I’m posting an (incredibly) late post from the first cluster. But I’m hoping that my lack of timeliness can be useful so that we can look back at our first readings and think about how that has bearing on this last section on cultural production.
I think the “Introduction” in The Second Sex by Simon de Beauvoir presents a conflict that we’ve been looking at all quarter—if and how to identify women. Specifically, I think we can see how this conflict has played out in the cultural productions we’ve been looking at the last few weeks.
In the text, de Beauvoir quotes Dorothy Parker as an example of the group of people who suggest that we should do away with gender distinctions and that “men as well as women, should be regarded as human beings” (de Beauvoir, pp 4). Quickly, I want to connect this to Judith Butler. Butler describes the confining nature of declaring one’s homosexuality: “I ‘come out’ only to produce a new and different ‘closet’” (Butler, 17). I think we can think of Butler’s example as similar to this conflict of identifying womanhood. If we accept that ‘womanhood’ is a distinction from men what type of cage are we putting ourselves in? How can we move past these confines of the term ‘woman’? Virginia Woolf argues similarly and cites the fact that women writers are confined to ‘women’s fiction’ because of their gender. In Woolf’s view women cannot be read outside of their woman-ness. This even connects to de Beauvoir’s comment about men’s dismissal of women’s opinions by stating, “You think thus and so because you are a woman” (de Beauvoir, pp 5). It seems in this way that women are simply fighting for the ability to be seen as neutral.
Despite this however, Beauvoir argues in opposition of Parker, and Woolf stating that the feminine experience definitely exists: “To decline to accept such notions as the eternal feminine, the black soul, the Jewish character, is not to deny that Jews, Negroes, women exist today – this denial does not represent a liberation for those concerned, but rather a flight from reality” (de Beauvoir, pp 4). Several, other authors we’ve read point to this fact, as well. Alice Walker essays suggest that women writers in some way belong to all women connected through their womanhood. Walker also argues that activities that are traditionally considered women’s work (weaving, gardening, sewing) should be considered a form of women’s art. Cixous, as well, argues that women should be writing to create a history of women’s authors for future female authors to build upon. In this way I think both acknowledge that women have experiences specific to the fact that they are female.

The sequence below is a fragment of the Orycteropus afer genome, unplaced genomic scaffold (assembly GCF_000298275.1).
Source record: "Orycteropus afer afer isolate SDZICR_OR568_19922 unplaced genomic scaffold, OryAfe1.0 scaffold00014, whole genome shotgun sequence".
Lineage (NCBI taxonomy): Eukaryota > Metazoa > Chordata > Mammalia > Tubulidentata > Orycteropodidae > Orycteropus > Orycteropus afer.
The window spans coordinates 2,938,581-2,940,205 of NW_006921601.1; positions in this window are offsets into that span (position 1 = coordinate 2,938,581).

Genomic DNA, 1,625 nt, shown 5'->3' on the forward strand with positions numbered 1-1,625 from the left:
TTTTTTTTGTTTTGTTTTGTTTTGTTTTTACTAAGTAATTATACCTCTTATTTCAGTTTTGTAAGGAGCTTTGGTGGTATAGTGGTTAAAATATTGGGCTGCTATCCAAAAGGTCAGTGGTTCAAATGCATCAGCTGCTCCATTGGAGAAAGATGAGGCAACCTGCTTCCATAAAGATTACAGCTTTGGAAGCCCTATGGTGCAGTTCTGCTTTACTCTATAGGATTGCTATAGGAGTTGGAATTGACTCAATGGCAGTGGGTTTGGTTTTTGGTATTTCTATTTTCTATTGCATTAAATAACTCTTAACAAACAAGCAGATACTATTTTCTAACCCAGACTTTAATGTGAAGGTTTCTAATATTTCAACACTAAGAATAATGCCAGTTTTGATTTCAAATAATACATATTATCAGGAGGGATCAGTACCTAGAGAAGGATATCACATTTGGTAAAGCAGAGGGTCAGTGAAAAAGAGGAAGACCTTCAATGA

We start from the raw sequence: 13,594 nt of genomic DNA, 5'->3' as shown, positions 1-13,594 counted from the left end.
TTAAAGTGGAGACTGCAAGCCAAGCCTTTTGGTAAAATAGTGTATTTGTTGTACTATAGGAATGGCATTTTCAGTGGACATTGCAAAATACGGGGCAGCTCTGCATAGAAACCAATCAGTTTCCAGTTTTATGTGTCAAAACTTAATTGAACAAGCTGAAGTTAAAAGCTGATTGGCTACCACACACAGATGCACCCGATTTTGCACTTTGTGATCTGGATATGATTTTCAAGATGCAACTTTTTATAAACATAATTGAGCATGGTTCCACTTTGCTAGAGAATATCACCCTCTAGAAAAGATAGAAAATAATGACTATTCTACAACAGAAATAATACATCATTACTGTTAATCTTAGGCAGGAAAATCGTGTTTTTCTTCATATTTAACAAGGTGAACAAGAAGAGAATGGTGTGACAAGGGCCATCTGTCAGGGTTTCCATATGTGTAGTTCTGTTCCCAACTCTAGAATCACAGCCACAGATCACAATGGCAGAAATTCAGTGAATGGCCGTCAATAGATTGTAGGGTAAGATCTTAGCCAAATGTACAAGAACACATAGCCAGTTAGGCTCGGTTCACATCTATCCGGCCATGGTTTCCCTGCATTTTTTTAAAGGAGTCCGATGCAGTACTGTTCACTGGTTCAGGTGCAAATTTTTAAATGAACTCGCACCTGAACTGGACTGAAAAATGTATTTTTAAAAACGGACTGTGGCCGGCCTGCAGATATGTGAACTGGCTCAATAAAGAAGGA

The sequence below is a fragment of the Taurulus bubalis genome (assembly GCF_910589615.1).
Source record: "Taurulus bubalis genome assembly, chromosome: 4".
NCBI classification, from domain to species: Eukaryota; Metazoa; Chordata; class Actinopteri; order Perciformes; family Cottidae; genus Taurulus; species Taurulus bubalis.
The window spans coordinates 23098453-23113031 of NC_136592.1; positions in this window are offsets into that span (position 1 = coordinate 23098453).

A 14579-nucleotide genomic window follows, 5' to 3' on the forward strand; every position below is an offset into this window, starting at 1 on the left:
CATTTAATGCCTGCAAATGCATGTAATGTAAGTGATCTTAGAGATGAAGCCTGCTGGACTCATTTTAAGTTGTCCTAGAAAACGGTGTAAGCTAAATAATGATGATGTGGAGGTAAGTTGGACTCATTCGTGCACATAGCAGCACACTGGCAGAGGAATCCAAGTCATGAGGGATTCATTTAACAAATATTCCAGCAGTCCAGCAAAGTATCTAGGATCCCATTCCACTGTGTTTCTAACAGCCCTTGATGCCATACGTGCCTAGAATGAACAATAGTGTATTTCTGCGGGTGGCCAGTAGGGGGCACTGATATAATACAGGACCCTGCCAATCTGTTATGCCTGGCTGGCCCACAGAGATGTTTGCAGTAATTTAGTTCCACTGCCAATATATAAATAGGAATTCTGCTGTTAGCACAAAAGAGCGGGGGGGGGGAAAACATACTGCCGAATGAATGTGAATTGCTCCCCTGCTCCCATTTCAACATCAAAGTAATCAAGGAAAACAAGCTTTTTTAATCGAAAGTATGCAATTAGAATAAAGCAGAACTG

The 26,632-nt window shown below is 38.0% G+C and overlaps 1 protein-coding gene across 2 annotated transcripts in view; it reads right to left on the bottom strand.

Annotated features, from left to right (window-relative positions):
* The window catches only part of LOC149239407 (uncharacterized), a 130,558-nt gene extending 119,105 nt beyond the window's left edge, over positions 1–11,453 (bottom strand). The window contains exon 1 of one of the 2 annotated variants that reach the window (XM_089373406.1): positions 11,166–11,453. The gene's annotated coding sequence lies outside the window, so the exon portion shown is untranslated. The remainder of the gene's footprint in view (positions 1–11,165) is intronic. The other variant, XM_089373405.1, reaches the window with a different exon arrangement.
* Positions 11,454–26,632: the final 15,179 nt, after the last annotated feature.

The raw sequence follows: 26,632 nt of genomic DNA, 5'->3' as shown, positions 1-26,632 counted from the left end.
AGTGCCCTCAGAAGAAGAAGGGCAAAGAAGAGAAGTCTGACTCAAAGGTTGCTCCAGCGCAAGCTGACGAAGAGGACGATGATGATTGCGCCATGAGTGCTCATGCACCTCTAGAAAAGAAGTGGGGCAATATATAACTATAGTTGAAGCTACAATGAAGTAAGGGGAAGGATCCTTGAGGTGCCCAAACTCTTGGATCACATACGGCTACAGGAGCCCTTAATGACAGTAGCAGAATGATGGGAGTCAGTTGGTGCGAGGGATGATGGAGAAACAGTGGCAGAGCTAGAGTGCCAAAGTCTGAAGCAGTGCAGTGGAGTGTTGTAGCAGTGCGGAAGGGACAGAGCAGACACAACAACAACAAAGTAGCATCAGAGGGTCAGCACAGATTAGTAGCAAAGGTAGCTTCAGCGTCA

In the end I wonder how we reconcile these two points of de Beauvoir’s work? How can we allow women to express themselves outside of being women (neutrally as men do) while also understanding that others view of them as women does affect their experience? I wonder if over the course of the quarter if individuals’ feel like we’ve come to any sort of conclusion or if we’re any closer to answering this question?
**Side Note: White middle-class males are frequently considered neutral. How is this affected by the fact that men are also expected to behave in a particular manner and are limited in various ways by this expectation. Why is their experience then not relegated to being specifically male?